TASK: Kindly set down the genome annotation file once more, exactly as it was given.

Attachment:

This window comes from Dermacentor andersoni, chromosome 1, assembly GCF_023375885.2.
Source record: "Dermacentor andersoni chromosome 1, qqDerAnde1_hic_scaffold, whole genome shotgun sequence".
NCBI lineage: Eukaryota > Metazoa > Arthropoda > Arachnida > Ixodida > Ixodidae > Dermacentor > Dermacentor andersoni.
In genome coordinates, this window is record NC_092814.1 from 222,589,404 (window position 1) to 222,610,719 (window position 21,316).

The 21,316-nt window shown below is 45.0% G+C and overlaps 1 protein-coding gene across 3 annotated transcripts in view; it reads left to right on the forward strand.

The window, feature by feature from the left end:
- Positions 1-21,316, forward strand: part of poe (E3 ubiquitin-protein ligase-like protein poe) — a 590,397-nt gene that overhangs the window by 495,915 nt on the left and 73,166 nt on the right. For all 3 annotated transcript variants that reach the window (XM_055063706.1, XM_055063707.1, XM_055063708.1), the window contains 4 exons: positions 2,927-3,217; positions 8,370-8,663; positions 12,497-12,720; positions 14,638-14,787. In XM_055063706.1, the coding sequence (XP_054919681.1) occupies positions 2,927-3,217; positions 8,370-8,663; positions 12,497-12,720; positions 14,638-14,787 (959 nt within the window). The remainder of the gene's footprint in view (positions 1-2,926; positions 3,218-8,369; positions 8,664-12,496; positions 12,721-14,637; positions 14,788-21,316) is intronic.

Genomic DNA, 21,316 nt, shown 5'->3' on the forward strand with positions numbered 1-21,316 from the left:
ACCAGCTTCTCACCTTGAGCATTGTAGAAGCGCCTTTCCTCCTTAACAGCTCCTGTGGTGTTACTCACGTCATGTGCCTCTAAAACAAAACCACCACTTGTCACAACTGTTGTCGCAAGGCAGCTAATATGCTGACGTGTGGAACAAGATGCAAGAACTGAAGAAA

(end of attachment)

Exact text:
This window comes from Dermacentor andersoni, chromosome 1, assembly GCF_023375885.2.
Source record: "Dermacentor andersoni chromosome 1, qqDerAnde1_hic_scaffold, whole genome shotgun sequence".
NCBI lineage: Eukaryota > Metazoa > Arthropoda > Arachnida > Ixodida > Ixodidae > Dermacentor > Dermacentor andersoni.
In genome coordinates, this window is record NC_092814.1 from 222,589,404 (window position 1) to 222,610,719 (window position 21,316).

The 21,316-nt window shown below is 45.0% G+C and overlaps 1 protein-coding gene across 3 annotated transcripts in view; it reads left to right on the forward strand.

The window, feature by feature from the left end:
- Positions 1-21,316, forward strand: part of poe (E3 ubiquitin-protein ligase-like protein poe) — a 590,397-nt gene that overhangs the window by 495,915 nt on the left and 73,166 nt on the right. For all 3 annotated transcript variants that reach the window (XM_055063706.1, XM_055063707.1, XM_055063708.1), the window contains 4 exons: positions 2,927-3,217; positions 8,370-8,663; positions 12,497-12,720; positions 14,638-14,787. In XM_055063706.1, the coding sequence (XP_054919681.1) occupies positions 2,927-3,217; positions 8,370-8,663; positions 12,497-12,720; positions 14,638-14,787 (959 nt within the window). The remainder of the gene's footprint in view (positions 1-2,926; positions 3,218-8,369; positions 8,664-12,496; positions 12,721-14,637; positions 14,788-21,316) is intronic.

Genomic DNA, 21,316 nt, shown 5'->3' on the forward strand with positions numbered 1-21,316 from the left:
ACCAGCTTCTCACCTTGAGCATTGTAGAAGCGCCTTTCCTCCTTAACAGCTCCTGTGGTGTTACTCACGTCATGTGCCTCTAAAACAAAACCACCACTTGTCACAACTGTTGTCGCAAGGCAGCTAATATGCTGACGTGTGGAACAAGATGCAAGAACTGAAGAAA